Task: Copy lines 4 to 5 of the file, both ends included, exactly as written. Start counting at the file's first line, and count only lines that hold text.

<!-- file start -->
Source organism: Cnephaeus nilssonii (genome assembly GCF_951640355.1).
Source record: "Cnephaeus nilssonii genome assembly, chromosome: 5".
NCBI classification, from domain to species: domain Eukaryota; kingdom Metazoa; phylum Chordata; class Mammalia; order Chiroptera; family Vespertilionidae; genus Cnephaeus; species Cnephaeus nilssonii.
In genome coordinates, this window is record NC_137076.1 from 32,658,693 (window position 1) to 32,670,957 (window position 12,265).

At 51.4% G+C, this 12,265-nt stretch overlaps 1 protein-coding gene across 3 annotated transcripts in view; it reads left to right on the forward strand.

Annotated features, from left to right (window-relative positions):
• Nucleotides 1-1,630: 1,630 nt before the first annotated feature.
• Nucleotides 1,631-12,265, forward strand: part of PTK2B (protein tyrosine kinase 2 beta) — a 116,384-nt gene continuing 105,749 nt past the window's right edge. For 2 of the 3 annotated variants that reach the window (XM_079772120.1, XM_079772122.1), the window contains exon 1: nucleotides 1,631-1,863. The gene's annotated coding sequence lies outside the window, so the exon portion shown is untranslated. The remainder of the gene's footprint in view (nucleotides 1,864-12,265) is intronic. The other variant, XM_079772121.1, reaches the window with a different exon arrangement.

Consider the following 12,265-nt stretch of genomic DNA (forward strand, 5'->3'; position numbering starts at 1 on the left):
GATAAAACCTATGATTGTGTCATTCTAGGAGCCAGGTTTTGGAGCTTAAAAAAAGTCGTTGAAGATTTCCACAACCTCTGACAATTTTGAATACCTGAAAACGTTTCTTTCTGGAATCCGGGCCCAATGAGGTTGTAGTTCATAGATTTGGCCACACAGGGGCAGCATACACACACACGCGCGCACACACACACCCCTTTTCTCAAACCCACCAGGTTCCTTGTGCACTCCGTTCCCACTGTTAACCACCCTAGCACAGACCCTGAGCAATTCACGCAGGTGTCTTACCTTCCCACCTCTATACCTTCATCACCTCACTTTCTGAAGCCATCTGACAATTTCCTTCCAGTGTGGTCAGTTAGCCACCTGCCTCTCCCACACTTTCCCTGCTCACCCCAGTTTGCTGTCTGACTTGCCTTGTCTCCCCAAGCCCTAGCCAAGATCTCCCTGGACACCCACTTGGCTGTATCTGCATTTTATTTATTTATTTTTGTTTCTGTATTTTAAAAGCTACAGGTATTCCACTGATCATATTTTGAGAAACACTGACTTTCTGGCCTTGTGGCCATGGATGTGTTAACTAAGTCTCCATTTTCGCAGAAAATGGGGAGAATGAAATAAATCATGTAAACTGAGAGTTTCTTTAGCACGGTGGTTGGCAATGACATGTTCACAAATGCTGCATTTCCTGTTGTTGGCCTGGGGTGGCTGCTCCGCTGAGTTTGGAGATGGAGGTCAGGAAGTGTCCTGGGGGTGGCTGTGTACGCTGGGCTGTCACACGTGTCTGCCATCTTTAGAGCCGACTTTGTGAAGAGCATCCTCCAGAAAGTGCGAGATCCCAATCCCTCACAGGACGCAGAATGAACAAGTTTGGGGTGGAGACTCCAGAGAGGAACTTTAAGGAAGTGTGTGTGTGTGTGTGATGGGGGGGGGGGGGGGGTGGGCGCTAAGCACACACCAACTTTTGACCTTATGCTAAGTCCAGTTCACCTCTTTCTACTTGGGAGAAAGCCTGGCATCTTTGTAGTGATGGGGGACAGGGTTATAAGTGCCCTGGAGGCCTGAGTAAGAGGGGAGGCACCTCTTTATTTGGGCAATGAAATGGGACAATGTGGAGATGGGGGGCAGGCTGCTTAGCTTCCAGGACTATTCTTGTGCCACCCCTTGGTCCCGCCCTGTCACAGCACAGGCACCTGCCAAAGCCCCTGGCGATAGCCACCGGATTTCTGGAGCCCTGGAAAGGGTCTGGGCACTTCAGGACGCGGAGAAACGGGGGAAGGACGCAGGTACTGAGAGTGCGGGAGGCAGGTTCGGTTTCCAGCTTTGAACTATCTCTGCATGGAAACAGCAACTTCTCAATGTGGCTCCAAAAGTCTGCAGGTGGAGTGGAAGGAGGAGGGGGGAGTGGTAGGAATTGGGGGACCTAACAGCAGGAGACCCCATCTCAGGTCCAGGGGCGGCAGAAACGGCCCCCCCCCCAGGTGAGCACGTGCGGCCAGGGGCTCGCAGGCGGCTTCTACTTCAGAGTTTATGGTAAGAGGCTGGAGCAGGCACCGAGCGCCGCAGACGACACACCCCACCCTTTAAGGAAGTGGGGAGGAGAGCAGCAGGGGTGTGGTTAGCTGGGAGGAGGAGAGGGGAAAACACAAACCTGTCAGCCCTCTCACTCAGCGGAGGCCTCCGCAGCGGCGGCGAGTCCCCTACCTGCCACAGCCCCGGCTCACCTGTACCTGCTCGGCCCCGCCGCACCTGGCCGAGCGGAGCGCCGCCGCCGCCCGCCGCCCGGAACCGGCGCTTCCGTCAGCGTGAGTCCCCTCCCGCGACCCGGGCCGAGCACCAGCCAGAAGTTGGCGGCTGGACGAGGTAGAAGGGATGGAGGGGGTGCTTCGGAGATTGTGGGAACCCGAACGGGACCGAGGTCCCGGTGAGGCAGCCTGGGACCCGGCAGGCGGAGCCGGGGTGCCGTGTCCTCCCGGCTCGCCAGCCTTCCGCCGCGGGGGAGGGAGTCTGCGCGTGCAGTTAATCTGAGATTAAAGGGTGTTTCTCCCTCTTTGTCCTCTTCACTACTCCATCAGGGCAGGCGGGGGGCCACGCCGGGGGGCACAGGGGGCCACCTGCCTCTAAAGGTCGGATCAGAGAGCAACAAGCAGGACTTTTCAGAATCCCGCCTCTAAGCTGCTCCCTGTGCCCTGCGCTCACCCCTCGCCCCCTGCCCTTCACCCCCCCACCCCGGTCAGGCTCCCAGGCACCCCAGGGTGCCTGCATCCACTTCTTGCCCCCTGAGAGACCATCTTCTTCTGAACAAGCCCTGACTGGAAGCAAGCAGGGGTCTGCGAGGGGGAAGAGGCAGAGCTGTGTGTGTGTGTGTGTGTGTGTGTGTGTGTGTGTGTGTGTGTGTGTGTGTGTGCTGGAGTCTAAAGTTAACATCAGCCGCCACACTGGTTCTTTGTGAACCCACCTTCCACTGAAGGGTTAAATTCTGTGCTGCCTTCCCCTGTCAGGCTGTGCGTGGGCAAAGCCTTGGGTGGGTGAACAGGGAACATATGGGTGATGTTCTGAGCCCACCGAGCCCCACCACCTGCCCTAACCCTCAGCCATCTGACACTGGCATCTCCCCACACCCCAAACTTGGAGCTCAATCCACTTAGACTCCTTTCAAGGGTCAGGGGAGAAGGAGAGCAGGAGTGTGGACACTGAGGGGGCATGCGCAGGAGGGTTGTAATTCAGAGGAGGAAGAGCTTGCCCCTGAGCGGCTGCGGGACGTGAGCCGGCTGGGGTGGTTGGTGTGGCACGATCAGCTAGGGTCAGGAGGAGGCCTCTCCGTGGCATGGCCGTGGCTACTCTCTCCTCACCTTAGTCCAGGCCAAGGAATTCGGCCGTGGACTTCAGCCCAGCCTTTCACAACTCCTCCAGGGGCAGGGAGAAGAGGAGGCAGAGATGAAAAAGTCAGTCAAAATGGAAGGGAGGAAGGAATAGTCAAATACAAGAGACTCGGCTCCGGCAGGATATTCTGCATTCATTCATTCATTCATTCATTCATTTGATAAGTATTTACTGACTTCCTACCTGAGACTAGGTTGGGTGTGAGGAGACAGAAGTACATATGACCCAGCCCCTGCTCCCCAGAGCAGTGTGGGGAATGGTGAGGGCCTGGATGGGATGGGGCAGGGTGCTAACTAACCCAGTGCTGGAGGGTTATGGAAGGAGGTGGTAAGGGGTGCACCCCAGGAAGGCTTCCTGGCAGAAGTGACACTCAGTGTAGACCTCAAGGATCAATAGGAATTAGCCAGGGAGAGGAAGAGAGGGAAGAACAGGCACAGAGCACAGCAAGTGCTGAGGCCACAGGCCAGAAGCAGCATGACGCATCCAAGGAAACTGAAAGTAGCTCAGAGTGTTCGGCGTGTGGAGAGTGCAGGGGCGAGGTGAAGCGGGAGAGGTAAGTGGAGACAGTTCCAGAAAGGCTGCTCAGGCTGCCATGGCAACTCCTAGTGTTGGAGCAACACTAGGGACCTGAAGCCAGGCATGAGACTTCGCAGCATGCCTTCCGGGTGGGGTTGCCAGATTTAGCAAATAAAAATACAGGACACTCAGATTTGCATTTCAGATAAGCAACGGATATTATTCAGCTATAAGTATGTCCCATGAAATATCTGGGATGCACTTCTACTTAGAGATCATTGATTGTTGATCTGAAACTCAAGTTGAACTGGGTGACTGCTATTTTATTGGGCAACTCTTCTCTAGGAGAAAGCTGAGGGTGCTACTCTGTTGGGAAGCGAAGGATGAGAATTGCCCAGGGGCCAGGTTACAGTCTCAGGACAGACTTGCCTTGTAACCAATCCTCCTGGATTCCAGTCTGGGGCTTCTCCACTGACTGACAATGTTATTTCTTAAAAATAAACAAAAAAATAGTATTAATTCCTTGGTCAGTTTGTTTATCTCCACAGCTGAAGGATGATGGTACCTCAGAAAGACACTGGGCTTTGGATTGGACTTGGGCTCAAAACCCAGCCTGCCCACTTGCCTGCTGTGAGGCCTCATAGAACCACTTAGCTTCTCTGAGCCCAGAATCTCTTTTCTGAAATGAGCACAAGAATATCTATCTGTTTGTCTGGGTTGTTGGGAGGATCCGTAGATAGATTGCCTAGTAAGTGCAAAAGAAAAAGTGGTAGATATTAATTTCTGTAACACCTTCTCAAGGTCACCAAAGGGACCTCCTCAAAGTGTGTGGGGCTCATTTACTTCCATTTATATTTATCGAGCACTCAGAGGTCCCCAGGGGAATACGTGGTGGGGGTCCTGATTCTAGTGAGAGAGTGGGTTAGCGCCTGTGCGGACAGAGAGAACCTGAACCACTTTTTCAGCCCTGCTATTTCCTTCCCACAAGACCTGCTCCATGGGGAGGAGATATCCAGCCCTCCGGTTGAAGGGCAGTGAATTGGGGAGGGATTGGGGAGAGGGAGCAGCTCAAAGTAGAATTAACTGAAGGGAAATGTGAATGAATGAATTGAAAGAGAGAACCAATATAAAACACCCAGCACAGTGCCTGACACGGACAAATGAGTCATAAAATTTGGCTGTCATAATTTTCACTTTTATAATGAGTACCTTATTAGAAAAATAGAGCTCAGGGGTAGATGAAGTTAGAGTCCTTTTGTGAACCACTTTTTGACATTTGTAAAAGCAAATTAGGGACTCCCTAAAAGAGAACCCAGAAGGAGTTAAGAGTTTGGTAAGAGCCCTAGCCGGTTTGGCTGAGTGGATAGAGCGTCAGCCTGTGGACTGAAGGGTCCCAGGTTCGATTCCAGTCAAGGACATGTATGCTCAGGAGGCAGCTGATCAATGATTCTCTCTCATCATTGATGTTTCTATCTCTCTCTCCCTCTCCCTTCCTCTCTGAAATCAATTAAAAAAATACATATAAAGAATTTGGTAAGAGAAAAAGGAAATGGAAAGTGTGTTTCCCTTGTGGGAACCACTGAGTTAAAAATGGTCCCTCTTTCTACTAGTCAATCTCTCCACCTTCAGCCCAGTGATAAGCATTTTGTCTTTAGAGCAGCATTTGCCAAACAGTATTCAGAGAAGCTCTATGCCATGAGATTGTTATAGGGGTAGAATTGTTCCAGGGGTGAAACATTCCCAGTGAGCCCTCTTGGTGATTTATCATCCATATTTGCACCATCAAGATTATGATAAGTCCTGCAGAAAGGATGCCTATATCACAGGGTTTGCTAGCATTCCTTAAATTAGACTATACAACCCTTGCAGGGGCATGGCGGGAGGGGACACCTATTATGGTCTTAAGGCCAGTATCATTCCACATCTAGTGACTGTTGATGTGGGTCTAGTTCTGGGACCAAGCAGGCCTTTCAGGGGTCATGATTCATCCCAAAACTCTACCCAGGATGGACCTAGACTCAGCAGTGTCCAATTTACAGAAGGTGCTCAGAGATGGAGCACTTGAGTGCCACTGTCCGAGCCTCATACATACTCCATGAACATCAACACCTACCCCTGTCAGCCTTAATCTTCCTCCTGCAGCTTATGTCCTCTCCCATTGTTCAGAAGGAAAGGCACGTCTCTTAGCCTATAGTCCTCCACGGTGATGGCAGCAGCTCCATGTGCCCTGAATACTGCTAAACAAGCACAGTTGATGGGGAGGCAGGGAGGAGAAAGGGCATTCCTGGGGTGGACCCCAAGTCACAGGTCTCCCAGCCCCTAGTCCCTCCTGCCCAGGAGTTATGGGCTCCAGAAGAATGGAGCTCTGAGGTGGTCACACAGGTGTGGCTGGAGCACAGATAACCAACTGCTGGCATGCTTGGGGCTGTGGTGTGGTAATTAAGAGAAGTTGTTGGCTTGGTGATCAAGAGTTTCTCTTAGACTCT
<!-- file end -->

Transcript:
In genome coordinates, this window is record NC_137076.1 from 32,658,693 (window position 1) to 32,670,957 (window position 12,265).

At 51.4% G+C, this 12,265-nt stretch overlaps 1 protein-coding gene across 3 annotated transcripts in view; it reads left to right on the forward strand.